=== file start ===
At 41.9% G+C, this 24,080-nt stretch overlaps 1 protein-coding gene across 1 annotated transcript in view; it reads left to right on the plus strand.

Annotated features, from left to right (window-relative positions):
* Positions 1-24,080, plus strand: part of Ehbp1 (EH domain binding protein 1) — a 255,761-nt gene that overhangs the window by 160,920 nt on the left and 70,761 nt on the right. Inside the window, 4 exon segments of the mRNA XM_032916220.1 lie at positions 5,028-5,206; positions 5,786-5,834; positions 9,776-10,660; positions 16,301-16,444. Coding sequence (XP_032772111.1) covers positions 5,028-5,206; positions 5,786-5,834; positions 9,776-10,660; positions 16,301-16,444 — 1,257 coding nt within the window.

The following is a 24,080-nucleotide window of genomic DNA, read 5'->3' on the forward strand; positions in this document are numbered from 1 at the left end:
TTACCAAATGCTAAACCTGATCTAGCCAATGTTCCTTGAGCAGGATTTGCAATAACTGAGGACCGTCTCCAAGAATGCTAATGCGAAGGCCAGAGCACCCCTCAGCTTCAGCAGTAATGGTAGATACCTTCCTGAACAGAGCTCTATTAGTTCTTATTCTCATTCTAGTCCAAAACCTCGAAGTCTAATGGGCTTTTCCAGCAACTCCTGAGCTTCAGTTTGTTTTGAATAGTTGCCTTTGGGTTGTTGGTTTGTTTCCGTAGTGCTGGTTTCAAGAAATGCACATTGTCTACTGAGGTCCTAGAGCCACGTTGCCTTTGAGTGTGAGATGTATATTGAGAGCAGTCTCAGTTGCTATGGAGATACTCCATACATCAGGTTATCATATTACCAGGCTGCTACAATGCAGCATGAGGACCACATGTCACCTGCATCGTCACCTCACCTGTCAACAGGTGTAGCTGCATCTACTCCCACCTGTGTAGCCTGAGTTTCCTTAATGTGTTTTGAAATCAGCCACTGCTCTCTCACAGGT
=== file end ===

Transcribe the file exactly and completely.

At 41.9% G+C, this 24,080-nt stretch overlaps 1 protein-coding gene across 1 annotated transcript in view; it reads left to right on the plus strand.

Annotated features, from left to right (window-relative positions):
* Positions 1-24,080, plus strand: part of Ehbp1 (EH domain binding protein 1) — a 255,761-nt gene that overhangs the window by 160,920 nt on the left and 70,761 nt on the right. Inside the window, 4 exon segments of the mRNA XM_032916220.1 lie at positions 5,028-5,206; positions 5,786-5,834; positions 9,776-10,660; positions 16,301-16,444. Coding sequence (XP_032772111.1) covers positions 5,028-5,206; positions 5,786-5,834; positions 9,776-10,660; positions 16,301-16,444 — 1,257 coding nt within the window.

The following is a 24,080-nucleotide window of genomic DNA, read 5'->3' on the forward strand; positions in this document are numbered from 1 at the left end:
TTACCAAATGCTAAACCTGATCTAGCCAATGTTCCTTGAGCAGGATTTGCAATAACTGAGGACCGTCTCCAAGAATGCTAATGCGAAGGCCAGAGCACCCCTCAGCTTCAGCAGTAATGGTAGATACCTTCCTGAACAGAGCTCTATTAGTTCTTATTCTCATTCTAGTCCAAAACCTCGAAGTCTAATGGGCTTTTCCAGCAACTCCTGAGCTTCAGTTTGTTTTGAATAGTTGCCTTTGGGTTGTTGGTTTGTTTCCGTAGTGCTGGTTTCAAGAAATGCACATTGTCTACTGAGGTCCTAGAGCCACGTTGCCTTTGAGTGTGAGATGTATATTGAGAGCAGTCTCAGTTGCTATGGAGATACTCCATACATCAGGTTATCATATTACCAGGCTGCTACAATGCAGCATGAGGACCACATGTCACCTGCATCGTCACCTCACCTGTCAACAGGTGTAGCTGCATCTACTCCCACCTGTGTAGCCTGAGTTTCCTTAATGTGTTTTGAAATCAGCCACTGCTCTCTCACAGGT